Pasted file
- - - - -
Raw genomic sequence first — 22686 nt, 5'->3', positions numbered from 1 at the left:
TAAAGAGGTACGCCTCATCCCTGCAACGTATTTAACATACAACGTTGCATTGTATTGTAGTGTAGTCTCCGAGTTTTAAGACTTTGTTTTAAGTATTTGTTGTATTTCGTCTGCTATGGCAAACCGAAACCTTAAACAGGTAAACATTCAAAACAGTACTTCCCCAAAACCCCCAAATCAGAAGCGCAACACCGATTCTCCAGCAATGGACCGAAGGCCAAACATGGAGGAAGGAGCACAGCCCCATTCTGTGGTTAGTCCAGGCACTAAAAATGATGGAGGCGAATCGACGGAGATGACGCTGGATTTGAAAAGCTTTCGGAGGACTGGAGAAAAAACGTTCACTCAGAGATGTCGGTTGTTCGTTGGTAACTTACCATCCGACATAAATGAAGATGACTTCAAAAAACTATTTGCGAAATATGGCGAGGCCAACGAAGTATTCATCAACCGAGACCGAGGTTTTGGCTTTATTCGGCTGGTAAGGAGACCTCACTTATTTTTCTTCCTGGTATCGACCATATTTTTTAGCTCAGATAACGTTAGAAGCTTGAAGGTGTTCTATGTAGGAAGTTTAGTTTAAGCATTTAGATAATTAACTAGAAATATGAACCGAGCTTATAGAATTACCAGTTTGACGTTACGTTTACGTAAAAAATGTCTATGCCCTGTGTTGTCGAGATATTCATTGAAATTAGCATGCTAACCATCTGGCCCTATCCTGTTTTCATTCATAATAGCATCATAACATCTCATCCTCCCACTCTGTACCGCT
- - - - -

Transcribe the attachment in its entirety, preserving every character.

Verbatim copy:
Raw genomic sequence first — 22686 nt, 5'->3', positions numbered from 1 at the left:
TAAAGAGGTACGCCTCATCCCTGCAACGTATTTAACATACAACGTTGCATTGTATTGTAGTGTAGTCTCCGAGTTTTAAGACTTTGTTTTAAGTATTTGTTGTATTTCGTCTGCTATGGCAAACCGAAACCTTAAACAGGTAAACATTCAAAACAGTACTTCCCCAAAACCCCCAAATCAGAAGCGCAACACCGATTCTCCAGCAATGGACCGAAGGCCAAACATGGAGGAAGGAGCACAGCCCCATTCTGTGGTTAGTCCAGGCACTAAAAATGATGGAGGCGAATCGACGGAGATGACGCTGGATTTGAAAAGCTTTCGGAGGACTGGAGAAAAAACGTTCACTCAGAGATGTCGGTTGTTCGTTGGTAACTTACCATCCGACATAAATGAAGATGACTTCAAAAAACTATTTGCGAAATATGGCGAGGCCAACGAAGTATTCATCAACCGAGACCGAGGTTTTGGCTTTATTCGGCTGGTAAGGAGACCTCACTTATTTTTCTTCCTGGTATCGACCATATTTTTTAGCTCAGATAACGTTAGAAGCTTGAAGGTGTTCTATGTAGGAAGTTTAGTTTAAGCATTTAGATAATTAACTAGAAATATGAACCGAGCTTATAGAATTACCAGTTTGACGTTACGTTTACGTAAAAAATGTCTATGCCCTGTGTTGTCGAGATATTCATTGAAATTAGCATGCTAACCATCTGGCCCTATCCTGTTTTCATTCATAATAGCATCATAACATCTCATCCTCCCACTCTGTACCGCT